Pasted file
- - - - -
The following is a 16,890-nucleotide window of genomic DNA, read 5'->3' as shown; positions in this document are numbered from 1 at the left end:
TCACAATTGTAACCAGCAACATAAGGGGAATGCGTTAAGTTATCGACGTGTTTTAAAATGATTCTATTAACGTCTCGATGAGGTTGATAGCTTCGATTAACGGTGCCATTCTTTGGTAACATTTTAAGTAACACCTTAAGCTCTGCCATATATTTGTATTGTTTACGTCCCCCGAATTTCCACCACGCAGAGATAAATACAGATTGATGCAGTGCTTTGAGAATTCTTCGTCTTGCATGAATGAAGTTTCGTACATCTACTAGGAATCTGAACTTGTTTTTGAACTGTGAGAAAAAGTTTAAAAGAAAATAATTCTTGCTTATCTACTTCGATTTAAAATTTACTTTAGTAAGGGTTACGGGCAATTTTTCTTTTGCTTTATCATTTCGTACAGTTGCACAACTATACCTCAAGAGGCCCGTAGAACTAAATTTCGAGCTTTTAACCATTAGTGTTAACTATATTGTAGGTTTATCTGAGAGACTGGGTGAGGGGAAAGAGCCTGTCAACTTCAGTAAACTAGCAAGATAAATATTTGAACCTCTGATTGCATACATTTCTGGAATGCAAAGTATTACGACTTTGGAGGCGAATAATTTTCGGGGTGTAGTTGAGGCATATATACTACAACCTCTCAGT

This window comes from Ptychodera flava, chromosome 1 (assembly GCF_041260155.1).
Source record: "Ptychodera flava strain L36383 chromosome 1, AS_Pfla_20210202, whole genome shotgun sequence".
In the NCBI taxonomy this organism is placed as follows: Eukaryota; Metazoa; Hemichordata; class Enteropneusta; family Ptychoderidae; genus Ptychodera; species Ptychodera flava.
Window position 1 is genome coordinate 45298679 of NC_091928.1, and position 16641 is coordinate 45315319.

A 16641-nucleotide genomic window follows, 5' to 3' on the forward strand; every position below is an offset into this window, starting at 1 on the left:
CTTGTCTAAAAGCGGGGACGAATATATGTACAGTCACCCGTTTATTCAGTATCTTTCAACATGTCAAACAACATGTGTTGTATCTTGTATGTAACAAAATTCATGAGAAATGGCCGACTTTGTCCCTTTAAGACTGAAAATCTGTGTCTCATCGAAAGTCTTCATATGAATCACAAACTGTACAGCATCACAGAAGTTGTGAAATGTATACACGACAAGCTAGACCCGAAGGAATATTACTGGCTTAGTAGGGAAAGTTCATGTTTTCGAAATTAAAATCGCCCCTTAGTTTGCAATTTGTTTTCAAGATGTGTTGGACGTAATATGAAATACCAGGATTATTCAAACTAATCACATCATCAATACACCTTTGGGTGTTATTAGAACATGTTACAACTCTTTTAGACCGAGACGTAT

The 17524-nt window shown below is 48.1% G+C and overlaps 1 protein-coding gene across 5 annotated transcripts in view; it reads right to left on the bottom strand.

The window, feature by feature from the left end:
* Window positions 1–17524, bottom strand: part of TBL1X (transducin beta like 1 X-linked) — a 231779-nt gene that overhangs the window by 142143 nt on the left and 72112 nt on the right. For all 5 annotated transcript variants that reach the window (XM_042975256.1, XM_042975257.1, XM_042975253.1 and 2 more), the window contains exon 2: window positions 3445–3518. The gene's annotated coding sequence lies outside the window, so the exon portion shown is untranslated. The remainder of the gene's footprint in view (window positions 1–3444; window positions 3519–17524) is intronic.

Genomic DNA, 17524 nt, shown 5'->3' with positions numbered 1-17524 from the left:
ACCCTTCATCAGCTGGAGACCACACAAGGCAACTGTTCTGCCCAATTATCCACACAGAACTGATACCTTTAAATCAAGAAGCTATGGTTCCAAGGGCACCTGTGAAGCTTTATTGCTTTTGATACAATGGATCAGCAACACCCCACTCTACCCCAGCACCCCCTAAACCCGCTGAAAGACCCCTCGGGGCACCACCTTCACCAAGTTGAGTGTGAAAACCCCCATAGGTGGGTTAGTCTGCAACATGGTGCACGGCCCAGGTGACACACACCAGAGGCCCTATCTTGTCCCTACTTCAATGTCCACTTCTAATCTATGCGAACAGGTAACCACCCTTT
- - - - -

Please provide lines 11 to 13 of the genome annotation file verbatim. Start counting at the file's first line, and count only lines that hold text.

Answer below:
* Window positions 1–17524, bottom strand: part of TBL1X (transducin beta like 1 X-linked) — a 231779-nt gene that overhangs the window by 142143 nt on the left and 72112 nt on the right. For all 5 annotated transcript variants that reach the window (XM_042975256.1, XM_042975257.1, XM_042975253.1 and 2 more), the window contains exon 2: window positions 3445–3518. The gene's annotated coding sequence lies outside the window, so the exon portion shown is untranslated. The remainder of the gene's footprint in view (window positions 1–3444; window positions 3519–17524) is intronic.

Genomic DNA, 17524 nt, shown 5'->3' with positions numbered 1-17524 from the left:
ACCCTTCATCAGCTGGAGACCACACAAGGCAACTGTTCTGCCCAATTATCCACACAGAACTGATACCTTTAAATCAAGAAGCTATGGTTCCAAGGGCACCTGTGAAGCTTTATTGCTTTTGATACAATGGATCAGCAACACCCCACTCTACCCCAGCACCCCCTAAACCCGCTGAAAGACCCCTCGGGGCACCACCTTCACCAAGTTGAGTGTGAAAACCCCCATAGGTGGGTTAGTCTGCAACATGGTGCACGGCCCAGGTGACACACACCAGAGGCCCTATCTTGTCCCTACTTCAATGTCCACTTCTAATCTATGCGAACAGGTAACCACCCTTT